Repulsion Motor


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repulsion motor

[ri′pəl·shən ‚mōd·ər]
(electricity)
An alternating-current motor having stator windings connected directly to the source of ac power and rotor windings connected to a commutator; brushes on the commutator are short-circuited and are positioned to produce the rotating magnetic field required for starting and running.

Repulsion Motor

 

a single-phase AC motor with transformer-action coupling between the windings of the stator and rotor. The stator is of a nonsalient-pole design and has two series-connected windings, whose axes form a 90° angle. The rotor is similar in design to the armature of a DC machine. The commutator brushes are short-circuited, and the brush holder can be turned with respect to the axis of the motor. If the brush axis is aligned with the axis of one of the stator windings, a current is induced in the rotor winding, as in the secondary winding of a transformer. This current interacts with the magnetic flux of the second stator winding and creates a torque that causes the rotor to rotate. By shifting the brushes around the commutator, the torque can be varied from zero to a maximum value. Thus, different settings of the brushes are used in starting the motor, controlling the rotational speed, and reversing the motor.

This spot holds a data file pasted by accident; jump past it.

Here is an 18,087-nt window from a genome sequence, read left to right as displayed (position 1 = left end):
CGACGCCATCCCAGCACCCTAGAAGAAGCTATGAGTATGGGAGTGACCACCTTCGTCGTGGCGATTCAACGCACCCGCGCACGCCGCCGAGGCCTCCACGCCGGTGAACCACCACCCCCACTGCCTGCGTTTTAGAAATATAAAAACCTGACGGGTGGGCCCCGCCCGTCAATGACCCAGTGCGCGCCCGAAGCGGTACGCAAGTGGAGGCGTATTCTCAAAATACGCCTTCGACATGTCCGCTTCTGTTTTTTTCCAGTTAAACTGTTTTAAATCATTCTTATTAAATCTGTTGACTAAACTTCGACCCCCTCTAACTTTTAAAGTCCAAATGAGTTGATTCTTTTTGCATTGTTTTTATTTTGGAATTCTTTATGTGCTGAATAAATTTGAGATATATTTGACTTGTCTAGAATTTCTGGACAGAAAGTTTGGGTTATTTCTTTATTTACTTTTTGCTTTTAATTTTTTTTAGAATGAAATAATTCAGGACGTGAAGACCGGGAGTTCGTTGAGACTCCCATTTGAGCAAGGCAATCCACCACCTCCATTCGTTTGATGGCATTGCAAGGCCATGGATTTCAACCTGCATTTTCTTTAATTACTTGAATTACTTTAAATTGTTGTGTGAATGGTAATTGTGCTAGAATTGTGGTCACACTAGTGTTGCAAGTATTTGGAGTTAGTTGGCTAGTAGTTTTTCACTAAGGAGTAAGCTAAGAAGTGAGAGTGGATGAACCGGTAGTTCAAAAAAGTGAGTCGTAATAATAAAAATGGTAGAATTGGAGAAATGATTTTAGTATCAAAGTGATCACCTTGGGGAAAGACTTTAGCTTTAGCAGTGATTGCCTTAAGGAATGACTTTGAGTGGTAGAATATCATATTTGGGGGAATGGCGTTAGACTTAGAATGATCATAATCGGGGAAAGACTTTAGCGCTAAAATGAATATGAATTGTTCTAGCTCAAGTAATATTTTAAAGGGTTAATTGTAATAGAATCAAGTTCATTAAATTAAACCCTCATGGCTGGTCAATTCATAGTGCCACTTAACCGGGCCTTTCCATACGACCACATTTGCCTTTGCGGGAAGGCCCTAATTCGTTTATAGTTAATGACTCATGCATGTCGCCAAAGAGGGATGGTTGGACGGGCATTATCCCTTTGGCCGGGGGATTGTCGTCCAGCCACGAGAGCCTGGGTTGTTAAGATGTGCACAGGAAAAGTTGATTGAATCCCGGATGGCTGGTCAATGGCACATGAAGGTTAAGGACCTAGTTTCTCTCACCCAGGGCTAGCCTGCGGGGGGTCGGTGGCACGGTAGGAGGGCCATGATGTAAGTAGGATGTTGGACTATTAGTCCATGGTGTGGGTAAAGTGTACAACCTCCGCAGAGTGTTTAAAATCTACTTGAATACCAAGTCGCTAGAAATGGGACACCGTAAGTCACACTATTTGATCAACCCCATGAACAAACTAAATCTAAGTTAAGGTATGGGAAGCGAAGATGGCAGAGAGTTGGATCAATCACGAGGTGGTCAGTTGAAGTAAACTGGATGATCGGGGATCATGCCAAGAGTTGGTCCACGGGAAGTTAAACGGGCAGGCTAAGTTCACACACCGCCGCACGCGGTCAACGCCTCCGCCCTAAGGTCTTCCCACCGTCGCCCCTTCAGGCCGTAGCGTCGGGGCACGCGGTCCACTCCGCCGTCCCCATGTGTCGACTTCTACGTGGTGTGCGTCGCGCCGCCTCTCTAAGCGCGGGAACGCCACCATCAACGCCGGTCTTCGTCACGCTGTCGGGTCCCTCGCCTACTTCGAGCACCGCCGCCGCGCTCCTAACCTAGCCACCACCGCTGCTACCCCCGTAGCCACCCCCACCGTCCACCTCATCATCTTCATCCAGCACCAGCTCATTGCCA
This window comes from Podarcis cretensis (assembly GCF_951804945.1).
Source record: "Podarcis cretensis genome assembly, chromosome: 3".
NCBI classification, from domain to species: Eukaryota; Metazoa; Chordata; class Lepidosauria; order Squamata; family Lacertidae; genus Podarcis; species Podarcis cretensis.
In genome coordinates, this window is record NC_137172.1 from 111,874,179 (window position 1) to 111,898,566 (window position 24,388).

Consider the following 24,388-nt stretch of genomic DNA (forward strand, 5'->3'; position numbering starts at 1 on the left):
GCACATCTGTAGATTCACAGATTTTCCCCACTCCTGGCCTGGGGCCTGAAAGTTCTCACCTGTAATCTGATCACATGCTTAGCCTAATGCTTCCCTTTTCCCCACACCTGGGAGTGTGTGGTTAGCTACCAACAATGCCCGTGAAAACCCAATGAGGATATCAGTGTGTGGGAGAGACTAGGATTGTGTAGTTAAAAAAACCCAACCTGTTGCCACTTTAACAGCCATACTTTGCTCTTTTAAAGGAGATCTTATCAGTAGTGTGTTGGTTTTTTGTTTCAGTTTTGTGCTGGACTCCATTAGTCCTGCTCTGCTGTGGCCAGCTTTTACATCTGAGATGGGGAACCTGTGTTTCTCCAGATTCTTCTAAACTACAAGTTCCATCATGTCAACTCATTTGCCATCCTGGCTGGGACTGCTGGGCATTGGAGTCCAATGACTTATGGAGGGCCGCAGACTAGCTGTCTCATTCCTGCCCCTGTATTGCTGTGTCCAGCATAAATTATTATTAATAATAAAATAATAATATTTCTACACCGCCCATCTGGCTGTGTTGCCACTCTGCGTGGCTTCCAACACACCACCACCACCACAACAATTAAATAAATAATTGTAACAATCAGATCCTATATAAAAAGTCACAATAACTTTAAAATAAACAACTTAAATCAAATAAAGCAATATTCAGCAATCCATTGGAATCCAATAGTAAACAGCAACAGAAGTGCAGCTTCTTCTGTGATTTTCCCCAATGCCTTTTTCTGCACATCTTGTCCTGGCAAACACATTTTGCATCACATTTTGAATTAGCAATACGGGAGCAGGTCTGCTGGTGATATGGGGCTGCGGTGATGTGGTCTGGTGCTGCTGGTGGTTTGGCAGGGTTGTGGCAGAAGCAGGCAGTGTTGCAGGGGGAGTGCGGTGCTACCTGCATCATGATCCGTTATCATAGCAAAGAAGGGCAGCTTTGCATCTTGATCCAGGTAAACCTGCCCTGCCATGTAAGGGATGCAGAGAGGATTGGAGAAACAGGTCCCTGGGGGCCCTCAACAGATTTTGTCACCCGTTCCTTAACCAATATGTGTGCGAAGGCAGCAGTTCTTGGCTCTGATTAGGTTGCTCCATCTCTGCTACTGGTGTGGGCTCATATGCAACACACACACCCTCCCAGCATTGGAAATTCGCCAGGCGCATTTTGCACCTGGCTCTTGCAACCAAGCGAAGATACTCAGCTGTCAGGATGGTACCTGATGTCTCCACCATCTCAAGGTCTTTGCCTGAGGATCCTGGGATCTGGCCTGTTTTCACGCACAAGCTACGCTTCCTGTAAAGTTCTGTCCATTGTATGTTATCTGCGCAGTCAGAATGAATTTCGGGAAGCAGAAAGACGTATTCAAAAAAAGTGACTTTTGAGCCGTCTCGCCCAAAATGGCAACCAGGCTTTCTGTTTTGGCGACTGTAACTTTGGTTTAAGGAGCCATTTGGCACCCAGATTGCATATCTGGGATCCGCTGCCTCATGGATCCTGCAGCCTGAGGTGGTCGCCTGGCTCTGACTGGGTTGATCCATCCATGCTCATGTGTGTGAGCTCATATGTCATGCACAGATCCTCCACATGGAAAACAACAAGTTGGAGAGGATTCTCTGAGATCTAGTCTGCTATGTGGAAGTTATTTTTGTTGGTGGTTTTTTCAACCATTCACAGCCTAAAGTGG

There also exist repulsion motors with only one stator winding. The operating principle of such motors is similar to that of the type discussed above, since the magnetic flux of the stator winding can be regarded as the sum of two mutually perpendicular fluxes.

The advantage of repulsion motors is that the rotational speed can be varied within wide limits without the use of auxiliary apparatus. The motors have the disadvantage of being complicated in structure. Repulsion motors are used in low-power variable-speed single-phase AC drives.

REFERENCE

Kostenko, M. P., and L. M. Piotrovskii. Elektricheskie mashiny, 3rd ed., parts 1–2. Leningrad, 1972–73.

M. D. NAKHODKIN

Repulsion motor

An alternating-current (ac) commutator motor designed for single-phase operation. The chief distinction between the repulsion motor and the single-phase series motors is the way in which the armature receives its power. In the series motor the armature power is supplied by conduction from the line power supply. In the repulsion motor, however, armature power is supplied by induction (transformer action) from the field of the stator winding. For discussion of the ac series motor See Universal motor, Alternating-current motor

The repulsion motor primary or stationary field winding is connected to the power supply. The secondary or armature winding is mounted on the motor shaft and rotates with it. The terminals of the armature winding are short-circuited through a commutator and brushes. There is no electrical contact between the stationary field and rotating armature (see illustration). See Windings in electric machinery